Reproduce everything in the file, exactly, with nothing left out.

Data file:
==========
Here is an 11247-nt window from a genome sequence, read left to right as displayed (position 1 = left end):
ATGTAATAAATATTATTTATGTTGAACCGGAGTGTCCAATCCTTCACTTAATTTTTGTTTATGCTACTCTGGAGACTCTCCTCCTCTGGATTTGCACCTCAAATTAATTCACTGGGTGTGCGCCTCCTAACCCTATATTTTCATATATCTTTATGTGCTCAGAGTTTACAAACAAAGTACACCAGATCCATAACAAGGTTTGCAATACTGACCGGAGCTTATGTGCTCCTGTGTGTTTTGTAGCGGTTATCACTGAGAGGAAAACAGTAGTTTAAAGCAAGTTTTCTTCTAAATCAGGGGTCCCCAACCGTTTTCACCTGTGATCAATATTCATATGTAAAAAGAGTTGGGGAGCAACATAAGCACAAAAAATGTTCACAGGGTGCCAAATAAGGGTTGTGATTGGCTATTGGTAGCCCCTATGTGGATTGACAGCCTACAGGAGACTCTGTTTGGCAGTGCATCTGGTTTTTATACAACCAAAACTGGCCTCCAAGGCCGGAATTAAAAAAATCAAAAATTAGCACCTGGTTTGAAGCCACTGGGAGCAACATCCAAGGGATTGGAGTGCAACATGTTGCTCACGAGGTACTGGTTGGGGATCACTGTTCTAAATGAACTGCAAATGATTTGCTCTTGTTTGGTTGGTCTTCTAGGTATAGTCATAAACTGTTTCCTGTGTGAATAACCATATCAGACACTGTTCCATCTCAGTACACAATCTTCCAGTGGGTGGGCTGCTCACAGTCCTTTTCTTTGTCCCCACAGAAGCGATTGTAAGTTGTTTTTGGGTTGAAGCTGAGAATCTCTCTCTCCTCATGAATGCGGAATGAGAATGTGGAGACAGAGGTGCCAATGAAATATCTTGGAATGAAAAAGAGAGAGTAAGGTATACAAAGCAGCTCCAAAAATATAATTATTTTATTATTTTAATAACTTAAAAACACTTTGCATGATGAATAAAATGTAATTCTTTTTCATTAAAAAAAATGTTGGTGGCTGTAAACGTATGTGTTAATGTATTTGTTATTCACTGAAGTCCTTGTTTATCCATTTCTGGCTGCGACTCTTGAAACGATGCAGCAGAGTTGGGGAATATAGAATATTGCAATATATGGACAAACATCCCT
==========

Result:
Here is an 11247-nt window from a genome sequence, read left to right as displayed (position 1 = left end):
ATGTAATAAATATTATTTATGTTGAACCGGAGTGTCCAATCCTTCACTTAATTTTTGTTTATGCTACTCTGGAGACTCTCCTCCTCTGGATTTGCACCTCAAATTAATTCACTGGGTGTGCGCCTCCTAACCCTATATTTTCATATATCTTTATGTGCTCAGAGTTTACAAACAAAGTACACCAGATCCATAACAAGGTTTGCAATACTGACCGGAGCTTATGTGCTCCTGTGTGTTTTGTAGCGGTTATCACTGAGAGGAAAACAGTAGTTTAAAGCAAGTTTTCTTCTAAATCAGGGGTCCCCAACCGTTTTCACCTGTGATCAATATTCATATGTAAAAAGAGTTGGGGAGCAACATAAGCACAAAAAATGTTCACAGGGTGCCAAATAAGGGTTGTGATTGGCTATTGGTAGCCCCTATGTGGATTGACAGCCTACAGGAGACTCTGTTTGGCAGTGCATCTGGTTTTTATACAACCAAAACTGGCCTCCAAGGCCGGAATTAAAAAAATCAAAAATTAGCACCTGGTTTGAAGCCACTGGGAGCAACATCCAAGGGATTGGAGTGCAACATGTTGCTCACGAGGTACTGGTTGGGGATCACTGTTCTAAATGAACTGCAAATGATTTGCTCTTGTTTGGTTGGTCTTCTAGGTATAGTCATAAACTGTTTCCTGTGTGAATAACCATATCAGACACTGTTCCATCTCAGTACACAATCTTCCAGTGGGTGGGCTGCTCACAGTCCTTTTCTTTGTCCCCACAGAAGCGATTGTAAGTTGTTTTTGGGTTGAAGCTGAGAATCTCTCTCTCCTCATGAATGCGGAATGAGAATGTGGAGACAGAGGTGCCAATGAAATATCTTGGAATGAAAAAGAGAGAGTAAGGTATACAAAGCAGCTCCAAAAATATAATTATTTTATTATTTTAATAACTTAAAAACACTTTGCATGATGAATAAAATGTAATTCTTTTTCATTAAAAAAAATGTTGGTGGCTGTAAACGTATGTGTTAATGTATTTGTTATTCACTGAAGTCCTTGTTTATCCATTTCTGGCTGCGACTCTTGAAACGATGCAGCAGAGTTGGGGAATATAGAATATTGCAATATATGGACAAACATCCCT